Even with these key players back in the lineup, however, the Seahawks main priority should be keeping Gore in check. He's still the focal point of this offense, and if he's shut down, it limits what the 49ers can do offensively. Harbaugh's club loves to run play action, but that won't be effective if the run game isn't working. Look for Seattle to dare San Francisco to win this game passing the football much like they did in Week 2, and the odds of winning this game will be drastically greater if they're able to close running lanes and limit Gore on the ground.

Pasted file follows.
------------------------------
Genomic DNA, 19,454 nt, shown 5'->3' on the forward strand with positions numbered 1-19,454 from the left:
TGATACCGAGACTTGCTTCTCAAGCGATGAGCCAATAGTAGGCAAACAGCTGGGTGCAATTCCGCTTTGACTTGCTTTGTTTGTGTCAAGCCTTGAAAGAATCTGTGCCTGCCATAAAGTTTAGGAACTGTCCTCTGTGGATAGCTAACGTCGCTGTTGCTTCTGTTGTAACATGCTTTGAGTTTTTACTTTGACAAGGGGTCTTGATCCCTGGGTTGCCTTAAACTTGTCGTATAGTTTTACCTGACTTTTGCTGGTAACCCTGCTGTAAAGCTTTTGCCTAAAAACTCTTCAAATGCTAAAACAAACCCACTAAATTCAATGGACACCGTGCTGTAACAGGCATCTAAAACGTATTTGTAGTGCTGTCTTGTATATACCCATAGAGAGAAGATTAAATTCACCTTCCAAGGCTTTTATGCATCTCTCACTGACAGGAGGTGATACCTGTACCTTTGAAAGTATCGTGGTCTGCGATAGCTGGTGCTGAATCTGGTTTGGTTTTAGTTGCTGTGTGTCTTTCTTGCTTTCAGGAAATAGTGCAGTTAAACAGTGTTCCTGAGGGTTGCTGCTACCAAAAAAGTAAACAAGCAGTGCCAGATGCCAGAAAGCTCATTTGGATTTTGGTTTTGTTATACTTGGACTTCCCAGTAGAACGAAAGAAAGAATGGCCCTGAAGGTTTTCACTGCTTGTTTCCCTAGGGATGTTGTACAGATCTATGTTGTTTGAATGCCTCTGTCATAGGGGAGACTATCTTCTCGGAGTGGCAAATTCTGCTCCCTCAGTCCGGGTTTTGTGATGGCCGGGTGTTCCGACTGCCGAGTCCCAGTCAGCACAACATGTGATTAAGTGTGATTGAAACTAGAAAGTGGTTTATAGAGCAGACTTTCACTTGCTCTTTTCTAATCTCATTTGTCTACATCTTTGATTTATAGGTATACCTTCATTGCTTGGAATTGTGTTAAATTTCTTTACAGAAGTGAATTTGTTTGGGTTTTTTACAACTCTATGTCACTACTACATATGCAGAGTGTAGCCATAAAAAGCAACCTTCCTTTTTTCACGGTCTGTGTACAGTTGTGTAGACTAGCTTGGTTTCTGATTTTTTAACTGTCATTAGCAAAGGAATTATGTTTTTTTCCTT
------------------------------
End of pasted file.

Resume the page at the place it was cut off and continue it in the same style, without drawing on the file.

As always the case when these teams duke it out, this should be a physical, old-school football game won in the trenches. Both teams love to run between the tackles and feature mobile, strong-armed quarterbacks capable of putting up gaudy numbers when needed. This has the look of the "Game of Week" in the NFL, even if the stakes aren't as high as anticipated, and should be a much closer game than the earlier contest.